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Liturgy and Literature in the Making of Protestant England
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This study argues that the Church of England’s Book of Common Prayer should be central to our understanding of England’s political, religious, intellectual, and literary history. Rosendale considers its engagement with early modern nationalism, individualism, and theology, and its influence on the work of Sidney, Shakespeare, Milton, and Hobbes.


Introduction; Part I. Prelude/Mattins: through 1549: 1. The Book of Common Prayer and national identity; 2. The Book of Common Prayer and individual identity; Part II. Interlude: 1549–1662: 3. Representation and authority in Renaissance literature; 4. Revolution and representation; Postscript/Evensong: 1662–present; Appendix: 'THE booke'.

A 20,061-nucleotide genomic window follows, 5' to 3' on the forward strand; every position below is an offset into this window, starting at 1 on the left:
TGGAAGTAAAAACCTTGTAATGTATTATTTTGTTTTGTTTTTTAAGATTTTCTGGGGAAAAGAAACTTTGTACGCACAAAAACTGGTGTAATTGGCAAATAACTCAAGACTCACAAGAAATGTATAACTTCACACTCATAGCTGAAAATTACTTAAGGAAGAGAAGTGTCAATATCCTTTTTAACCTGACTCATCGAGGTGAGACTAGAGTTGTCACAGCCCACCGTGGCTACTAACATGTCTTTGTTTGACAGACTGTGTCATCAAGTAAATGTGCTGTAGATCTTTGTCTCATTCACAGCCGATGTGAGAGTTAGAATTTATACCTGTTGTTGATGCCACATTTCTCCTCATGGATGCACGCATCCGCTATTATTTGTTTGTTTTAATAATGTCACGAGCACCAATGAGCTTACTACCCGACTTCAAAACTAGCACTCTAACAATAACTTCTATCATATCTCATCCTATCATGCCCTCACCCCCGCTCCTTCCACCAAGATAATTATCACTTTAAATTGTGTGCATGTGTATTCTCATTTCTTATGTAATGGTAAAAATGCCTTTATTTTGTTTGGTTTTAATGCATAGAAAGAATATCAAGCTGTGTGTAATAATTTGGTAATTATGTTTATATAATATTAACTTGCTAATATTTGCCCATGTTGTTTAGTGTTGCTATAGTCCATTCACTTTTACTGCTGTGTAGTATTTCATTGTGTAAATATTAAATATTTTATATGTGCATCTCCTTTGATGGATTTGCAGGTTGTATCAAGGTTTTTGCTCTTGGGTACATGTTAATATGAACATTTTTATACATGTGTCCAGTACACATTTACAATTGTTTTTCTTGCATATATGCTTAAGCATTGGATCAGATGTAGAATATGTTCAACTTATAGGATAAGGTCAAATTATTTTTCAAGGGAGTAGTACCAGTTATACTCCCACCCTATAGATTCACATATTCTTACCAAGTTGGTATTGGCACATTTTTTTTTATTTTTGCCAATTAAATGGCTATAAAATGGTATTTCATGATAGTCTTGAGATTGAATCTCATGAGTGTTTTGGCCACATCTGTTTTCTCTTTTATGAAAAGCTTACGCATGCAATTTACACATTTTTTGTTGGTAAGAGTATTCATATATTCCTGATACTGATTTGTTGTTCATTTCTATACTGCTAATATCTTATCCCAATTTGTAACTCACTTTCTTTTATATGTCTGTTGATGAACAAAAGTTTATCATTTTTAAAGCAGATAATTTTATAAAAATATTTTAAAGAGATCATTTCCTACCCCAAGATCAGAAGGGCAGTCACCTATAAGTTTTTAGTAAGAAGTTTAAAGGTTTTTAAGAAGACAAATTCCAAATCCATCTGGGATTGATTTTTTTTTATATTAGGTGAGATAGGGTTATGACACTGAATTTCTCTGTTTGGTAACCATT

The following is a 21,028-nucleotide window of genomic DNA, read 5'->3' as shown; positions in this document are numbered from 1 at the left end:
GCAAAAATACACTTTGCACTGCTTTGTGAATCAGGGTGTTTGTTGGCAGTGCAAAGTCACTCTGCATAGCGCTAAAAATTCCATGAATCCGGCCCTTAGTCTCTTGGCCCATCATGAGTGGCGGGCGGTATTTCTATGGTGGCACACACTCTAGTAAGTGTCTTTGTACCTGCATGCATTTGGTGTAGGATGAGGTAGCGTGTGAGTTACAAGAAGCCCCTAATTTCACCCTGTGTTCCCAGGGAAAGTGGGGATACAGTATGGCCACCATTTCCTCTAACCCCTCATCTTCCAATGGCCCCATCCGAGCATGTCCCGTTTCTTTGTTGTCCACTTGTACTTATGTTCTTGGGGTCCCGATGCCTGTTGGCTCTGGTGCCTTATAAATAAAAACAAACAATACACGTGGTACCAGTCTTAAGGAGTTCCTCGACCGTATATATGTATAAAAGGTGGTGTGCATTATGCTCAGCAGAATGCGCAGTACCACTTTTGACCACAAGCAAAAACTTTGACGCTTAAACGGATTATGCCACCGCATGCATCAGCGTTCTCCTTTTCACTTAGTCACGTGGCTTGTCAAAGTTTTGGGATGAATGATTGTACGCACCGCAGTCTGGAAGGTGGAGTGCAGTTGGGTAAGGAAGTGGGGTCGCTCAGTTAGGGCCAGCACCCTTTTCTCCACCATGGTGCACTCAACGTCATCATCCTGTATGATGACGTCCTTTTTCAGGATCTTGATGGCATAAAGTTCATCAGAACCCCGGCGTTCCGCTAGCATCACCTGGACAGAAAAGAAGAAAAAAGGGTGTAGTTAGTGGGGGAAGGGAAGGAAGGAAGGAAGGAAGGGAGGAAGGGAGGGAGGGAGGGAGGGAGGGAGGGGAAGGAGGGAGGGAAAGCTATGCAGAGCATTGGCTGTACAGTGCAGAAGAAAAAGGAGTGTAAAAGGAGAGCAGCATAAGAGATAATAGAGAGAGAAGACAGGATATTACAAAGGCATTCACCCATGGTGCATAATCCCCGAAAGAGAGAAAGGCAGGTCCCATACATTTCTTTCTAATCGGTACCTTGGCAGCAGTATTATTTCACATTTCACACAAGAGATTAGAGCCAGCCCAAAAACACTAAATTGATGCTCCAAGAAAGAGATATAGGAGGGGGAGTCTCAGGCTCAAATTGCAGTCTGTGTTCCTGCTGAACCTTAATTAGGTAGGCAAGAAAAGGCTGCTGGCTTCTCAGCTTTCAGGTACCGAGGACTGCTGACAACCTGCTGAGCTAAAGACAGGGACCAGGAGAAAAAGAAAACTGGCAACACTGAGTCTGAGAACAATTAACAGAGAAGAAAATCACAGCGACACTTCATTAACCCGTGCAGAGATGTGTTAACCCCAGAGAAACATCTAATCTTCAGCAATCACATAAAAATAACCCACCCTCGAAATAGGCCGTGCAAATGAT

"Rosendale's book will leave a strong impression on current sixteenth-century scholarship because of its interdisciplinary approach, its sound line of argument, and its depth of research...All in all, this work is highly recommended generally, but will be especially useful for religious historians, theologians, and literature scholars."
Sixteenth Century Journal, Nathan James Martin, Charleston Southern University

"Rosendale is an astute reader and interpreter of texts, and his arguments are subtle, stimulating and provocative."
The Journal of Ecclesiastical History

"… an emotional as well as an intellectual experience."
Bibliographical Bulletin of the International Arthurian Society

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